Study Objectives: To evaluate the effect of an employer-mandated obstructive sleep apnea (OSA) program on the risk of serious preventable truck crashes. Methods: Data are from the first large-scale, employer-mandated program to screen, diagnose, and monitor OSA treatment adherence in the US trucking industry. A retrospective analysis of cohorts was constructed: polysomnogram-diagnosed drivers (OSA positive n = 1,613, OSA negative n = 403) were matched to control drivers unlikely to have OSA (n = 2,016) on two factors affecting crash risk, experience-at-hire and length of job tenure; tenure was matched on the date of each diagnosed driver s polysomnogram. Auto-adjusting positive airway pressure (APAP) treatment was provided to all cases (i.e. OSA positive drivers); treatment adherence was objectively monitored. Cases were grouped by treatment adherence: "Full Adherence" (n = 682), "Partial Adherence" (n = 571), or "No Adherence" (n = 360). Preventable Department-of-Transportation-reportable crashes/100,000 miles were compared across study subgroups. Robustness was assessed. Results: After the matching date, "No Adherence" cases had a preventable Department of Transportation-reportable crash rate that was fivefold greater (incidence rate ratio = 4.97, 95% confidence interval: 2.09, 10.63) than that of matched controls (0.070 versus 0.014 per 100,000 miles). The crash rate of "Full Adherence" cases was statistically similar to controls (incidence rate ratio = 1.02, 95% confidence interval: 0.48, 2.04; 0.014 per 100,000 miles). Conclusions: Nontreatment-adherent OSA-positive drivers had a fivefold greater risk of serious preventable crashes, but were discharged or quit rapidly, being retained only one-third as long as other subjects. Thus, the mandated program removed risky nontreatment-adherent drivers and retained adherent drivers at the study firm. Current regulations allow nonadherent OSA cases to drive at another firm by keeping their diagnosis private. Commentary: A commentary on this article appears in this issue on page 961.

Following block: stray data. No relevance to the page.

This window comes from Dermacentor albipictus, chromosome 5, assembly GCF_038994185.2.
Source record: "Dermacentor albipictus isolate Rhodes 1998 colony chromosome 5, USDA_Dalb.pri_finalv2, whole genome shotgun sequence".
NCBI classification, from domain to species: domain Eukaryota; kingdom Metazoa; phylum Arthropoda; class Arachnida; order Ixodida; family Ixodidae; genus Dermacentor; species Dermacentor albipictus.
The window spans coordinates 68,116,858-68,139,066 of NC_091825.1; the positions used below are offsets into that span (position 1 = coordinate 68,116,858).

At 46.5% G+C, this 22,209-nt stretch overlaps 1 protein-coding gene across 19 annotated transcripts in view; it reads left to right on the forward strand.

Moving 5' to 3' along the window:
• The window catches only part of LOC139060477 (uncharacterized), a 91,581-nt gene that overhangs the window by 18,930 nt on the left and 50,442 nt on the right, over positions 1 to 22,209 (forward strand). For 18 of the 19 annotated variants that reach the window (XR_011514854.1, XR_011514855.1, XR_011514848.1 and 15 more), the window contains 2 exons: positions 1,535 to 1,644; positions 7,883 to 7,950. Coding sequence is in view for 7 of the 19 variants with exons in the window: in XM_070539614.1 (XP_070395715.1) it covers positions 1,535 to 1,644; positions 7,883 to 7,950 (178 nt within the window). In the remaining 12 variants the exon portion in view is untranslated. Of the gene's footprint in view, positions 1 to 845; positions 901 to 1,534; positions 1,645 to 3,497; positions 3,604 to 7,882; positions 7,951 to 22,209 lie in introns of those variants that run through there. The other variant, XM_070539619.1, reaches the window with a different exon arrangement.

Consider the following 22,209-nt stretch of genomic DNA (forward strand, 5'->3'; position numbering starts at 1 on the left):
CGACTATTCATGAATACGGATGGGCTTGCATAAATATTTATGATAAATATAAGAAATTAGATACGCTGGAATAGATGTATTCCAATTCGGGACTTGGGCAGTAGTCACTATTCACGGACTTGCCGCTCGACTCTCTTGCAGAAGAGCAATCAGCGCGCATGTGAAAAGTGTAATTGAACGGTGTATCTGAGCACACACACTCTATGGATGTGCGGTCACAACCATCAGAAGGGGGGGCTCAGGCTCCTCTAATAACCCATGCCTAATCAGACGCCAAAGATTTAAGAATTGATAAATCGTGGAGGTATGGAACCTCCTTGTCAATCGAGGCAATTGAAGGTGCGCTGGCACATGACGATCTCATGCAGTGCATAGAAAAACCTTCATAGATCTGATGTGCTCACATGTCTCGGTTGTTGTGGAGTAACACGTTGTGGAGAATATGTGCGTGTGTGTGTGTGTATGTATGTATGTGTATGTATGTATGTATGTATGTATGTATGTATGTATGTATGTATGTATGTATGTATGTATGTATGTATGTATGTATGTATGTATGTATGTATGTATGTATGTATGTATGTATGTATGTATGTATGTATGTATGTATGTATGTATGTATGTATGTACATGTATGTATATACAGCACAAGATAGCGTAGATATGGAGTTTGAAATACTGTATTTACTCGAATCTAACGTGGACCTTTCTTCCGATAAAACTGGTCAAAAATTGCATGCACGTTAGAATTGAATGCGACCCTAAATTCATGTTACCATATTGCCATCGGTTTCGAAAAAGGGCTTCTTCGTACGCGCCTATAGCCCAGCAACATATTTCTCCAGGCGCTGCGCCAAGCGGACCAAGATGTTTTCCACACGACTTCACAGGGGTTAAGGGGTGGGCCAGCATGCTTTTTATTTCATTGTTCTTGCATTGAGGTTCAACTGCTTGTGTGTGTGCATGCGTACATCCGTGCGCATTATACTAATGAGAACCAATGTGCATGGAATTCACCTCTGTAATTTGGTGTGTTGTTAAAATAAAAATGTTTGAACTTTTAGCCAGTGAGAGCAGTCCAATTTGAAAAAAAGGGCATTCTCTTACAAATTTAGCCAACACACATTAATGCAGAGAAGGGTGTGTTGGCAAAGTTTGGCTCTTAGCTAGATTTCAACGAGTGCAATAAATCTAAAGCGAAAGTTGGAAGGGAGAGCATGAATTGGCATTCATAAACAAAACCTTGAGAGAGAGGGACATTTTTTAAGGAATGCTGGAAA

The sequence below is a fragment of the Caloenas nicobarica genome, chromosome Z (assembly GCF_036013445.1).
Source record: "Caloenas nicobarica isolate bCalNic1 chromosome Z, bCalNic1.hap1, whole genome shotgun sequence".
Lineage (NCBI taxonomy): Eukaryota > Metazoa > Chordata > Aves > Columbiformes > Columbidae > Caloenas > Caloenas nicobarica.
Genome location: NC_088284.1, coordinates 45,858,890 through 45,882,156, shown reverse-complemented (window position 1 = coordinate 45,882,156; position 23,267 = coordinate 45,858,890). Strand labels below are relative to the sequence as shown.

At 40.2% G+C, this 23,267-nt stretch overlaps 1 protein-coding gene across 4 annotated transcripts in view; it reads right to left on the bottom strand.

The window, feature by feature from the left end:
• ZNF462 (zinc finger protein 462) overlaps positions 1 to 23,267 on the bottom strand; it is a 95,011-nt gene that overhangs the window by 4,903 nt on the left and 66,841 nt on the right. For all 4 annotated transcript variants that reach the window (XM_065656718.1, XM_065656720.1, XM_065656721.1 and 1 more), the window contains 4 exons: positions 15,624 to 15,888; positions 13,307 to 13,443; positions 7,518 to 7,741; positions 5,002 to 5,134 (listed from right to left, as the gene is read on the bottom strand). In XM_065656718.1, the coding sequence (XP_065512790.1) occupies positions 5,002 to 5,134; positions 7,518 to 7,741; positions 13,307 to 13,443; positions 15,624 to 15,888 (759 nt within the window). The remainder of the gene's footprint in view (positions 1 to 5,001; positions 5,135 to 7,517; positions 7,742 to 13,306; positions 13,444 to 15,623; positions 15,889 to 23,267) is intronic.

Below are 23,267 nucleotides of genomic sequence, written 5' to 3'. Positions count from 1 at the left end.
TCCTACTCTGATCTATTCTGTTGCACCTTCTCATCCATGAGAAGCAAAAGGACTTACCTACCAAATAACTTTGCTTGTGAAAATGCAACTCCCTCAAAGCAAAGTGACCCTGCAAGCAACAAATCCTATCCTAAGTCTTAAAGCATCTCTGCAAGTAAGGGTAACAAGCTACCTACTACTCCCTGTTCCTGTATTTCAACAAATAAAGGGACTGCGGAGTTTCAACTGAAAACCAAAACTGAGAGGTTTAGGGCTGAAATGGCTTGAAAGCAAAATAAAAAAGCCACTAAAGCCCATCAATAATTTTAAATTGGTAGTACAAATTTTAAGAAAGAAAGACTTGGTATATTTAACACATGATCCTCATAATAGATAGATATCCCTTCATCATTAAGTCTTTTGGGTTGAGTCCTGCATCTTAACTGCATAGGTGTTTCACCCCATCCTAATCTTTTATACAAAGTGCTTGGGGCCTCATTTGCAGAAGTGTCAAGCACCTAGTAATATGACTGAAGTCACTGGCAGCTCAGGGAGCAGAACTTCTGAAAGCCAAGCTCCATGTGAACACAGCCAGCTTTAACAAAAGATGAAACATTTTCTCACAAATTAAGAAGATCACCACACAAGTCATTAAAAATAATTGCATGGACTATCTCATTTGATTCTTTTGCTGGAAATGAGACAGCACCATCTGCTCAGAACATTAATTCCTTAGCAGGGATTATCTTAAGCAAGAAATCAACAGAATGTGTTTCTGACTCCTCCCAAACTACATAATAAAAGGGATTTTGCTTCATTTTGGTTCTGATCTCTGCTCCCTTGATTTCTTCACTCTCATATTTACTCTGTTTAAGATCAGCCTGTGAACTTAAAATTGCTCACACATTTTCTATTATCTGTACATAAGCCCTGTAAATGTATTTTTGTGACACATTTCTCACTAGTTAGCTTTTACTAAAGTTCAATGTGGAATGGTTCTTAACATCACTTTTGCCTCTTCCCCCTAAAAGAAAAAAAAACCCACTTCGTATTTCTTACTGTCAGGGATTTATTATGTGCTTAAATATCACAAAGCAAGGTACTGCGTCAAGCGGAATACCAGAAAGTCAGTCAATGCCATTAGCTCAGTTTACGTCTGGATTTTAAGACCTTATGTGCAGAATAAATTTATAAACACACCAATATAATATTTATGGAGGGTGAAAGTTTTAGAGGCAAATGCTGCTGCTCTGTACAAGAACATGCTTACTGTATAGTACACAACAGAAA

Bibliographical noteFunding Information:
The research received support from Harvard Catalyst, The Harvard Clinical and Translational Science Center (NIH Award #UL1 RR 025758, financial contributions from Harvard University and its affiliated academic health care centers), and support from National Surface Transportation Safety Center for Excellence (Project# 12-UI-017). The content is solely the responsibility of the authors and does not necessarily represent the official views of any of the research sponsors.
- Commercial motor vehicle operator
- Motor carrier
- Obstructive sleep apnea
- Preventable crash